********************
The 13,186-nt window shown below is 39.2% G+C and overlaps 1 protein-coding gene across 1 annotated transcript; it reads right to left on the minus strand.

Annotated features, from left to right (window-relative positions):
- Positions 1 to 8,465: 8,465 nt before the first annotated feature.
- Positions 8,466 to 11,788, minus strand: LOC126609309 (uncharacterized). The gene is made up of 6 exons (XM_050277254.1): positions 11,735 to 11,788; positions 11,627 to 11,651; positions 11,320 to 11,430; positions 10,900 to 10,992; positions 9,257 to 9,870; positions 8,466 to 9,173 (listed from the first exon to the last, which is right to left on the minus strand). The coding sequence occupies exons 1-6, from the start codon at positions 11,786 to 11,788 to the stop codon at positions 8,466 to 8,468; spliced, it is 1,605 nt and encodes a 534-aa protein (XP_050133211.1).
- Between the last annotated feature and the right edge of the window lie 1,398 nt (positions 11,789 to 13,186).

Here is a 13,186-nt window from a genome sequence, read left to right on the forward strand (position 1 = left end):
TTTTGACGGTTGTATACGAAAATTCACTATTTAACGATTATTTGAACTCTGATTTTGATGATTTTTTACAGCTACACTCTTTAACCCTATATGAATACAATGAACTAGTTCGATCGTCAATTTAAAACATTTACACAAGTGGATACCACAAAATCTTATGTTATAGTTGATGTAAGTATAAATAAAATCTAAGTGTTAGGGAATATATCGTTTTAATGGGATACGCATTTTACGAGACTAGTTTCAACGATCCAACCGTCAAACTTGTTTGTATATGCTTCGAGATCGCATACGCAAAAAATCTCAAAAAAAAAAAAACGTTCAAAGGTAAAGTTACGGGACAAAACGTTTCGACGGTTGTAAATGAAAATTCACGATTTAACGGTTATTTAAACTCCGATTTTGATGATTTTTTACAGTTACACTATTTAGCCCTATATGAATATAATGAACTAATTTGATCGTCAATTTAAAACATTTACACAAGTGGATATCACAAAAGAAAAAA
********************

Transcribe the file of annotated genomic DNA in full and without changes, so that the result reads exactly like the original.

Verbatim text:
The 13,186-nt window shown below is 39.2% G+C and overlaps 1 protein-coding gene across 1 annotated transcript; it reads right to left on the minus strand.

Annotated features, from left to right (window-relative positions):
- Positions 1 to 8,465: 8,465 nt before the first annotated feature.
- Positions 8,466 to 11,788, minus strand: LOC126609309 (uncharacterized). The gene is made up of 6 exons (XM_050277254.1): positions 11,735 to 11,788; positions 11,627 to 11,651; positions 11,320 to 11,430; positions 10,900 to 10,992; positions 9,257 to 9,870; positions 8,466 to 9,173 (listed from the first exon to the last, which is right to left on the minus strand). The coding sequence occupies exons 1-6, from the start codon at positions 11,786 to 11,788 to the stop codon at positions 8,466 to 8,468; spliced, it is 1,605 nt and encodes a 534-aa protein (XP_050133211.1).
- Between the last annotated feature and the right edge of the window lie 1,398 nt (positions 11,789 to 13,186).

Here is a 13,186-nt window from a genome sequence, read left to right on the forward strand (position 1 = left end):
TTTTGACGGTTGTATACGAAAATTCACTATTTAACGATTATTTGAACTCTGATTTTGATGATTTTTTACAGCTACACTCTTTAACCCTATATGAATACAATGAACTAGTTCGATCGTCAATTTAAAACATTTACACAAGTGGATACCACAAAATCTTATGTTATAGTTGATGTAAGTATAAATAAAATCTAAGTGTTAGGGAATATATCGTTTTAATGGGATACGCATTTTACGAGACTAGTTTCAACGATCCAACCGTCAAACTTGTTTGTATATGCTTCGAGATCGCATACGCAAAAAATCTCAAAAAAAAAAAAACGTTCAAAGGTAAAGTTACGGGACAAAACGTTTCGACGGTTGTAAATGAAAATTCACGATTTAACGGTTATTTAAACTCCGATTTTGATGATTTTTTACAGTTACACTATTTAGCCCTATATGAATATAATGAACTAATTTGATCGTCAATTTAAAACATTTACACAAGTGGATATCACAAAAGAAAAAA